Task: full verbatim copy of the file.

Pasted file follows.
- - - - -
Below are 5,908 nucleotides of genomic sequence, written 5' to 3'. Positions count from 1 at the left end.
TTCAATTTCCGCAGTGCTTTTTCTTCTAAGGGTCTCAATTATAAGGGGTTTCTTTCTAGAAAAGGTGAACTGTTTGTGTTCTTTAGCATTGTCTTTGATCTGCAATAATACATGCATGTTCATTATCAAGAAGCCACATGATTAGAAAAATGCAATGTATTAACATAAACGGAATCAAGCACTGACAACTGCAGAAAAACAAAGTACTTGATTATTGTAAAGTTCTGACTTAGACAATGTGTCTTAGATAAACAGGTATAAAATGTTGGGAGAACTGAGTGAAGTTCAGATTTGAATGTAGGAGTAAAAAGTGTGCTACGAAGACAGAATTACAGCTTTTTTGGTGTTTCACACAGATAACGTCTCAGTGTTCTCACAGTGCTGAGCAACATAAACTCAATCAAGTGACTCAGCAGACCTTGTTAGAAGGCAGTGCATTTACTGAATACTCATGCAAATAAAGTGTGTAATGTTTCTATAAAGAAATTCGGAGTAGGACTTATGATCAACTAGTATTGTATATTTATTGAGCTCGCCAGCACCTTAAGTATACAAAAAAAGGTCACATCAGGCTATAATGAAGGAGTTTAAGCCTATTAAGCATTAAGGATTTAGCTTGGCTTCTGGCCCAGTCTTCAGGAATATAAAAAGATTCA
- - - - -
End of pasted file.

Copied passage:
Below are 5,908 nucleotides of genomic sequence, written 5' to 3'. Positions count from 1 at the left end.
TTCAATTTCCGCAGTGCTTTTTCTTCTAAGGGTCTCAATTATAAGGGGTTTCTTTCTAGAAAAGGTGAACTGTTTGTGTTCTTTAGCATTGTCTTTGATCTGCAATAATACATGCATGTTCATTATCAAGAAGCCACATGATTAGAAAAATGCAATGTATTAACATAAACGGAATCAAGCACTGACAACTGCAGAAAAACAAAGTACTTGATTATTGTAAAGTTCTGACTTAGACAATGTGTCTTAGATAAACAGGTATAAAATGTTGGGAGAACTGAGTGAAGTTCAGATTTGAATGTAGGAGTAAAAAGTGTGCTACGAAGACAGAATTACAGCTTTTTTGGTGTTTCACACAGATAACGTCTCAGTGTTCTCACAGTGCTGAGCAACATAAACTCAATCAAGTGACTCAGCAGACCTTGTTAGAAGGCAGTGCATTTACTGAATACTCATGCAAATAAAGTGTGTAATGTTTCTATAAAGAAATTCGGAGTAGGACTTATGATCAACTAGTATTGTATATTTATTGAGCTCGCCAGCACCTTAAGTATACAAAAAAAGGTCACATCAGGCTATAATGAAGGAGTTTAAGCCTATTAAGCATTAAGGATTTAGCTTGGCTTCTGGCCCAGTCTTCAGGAATATAAAAAGATTCA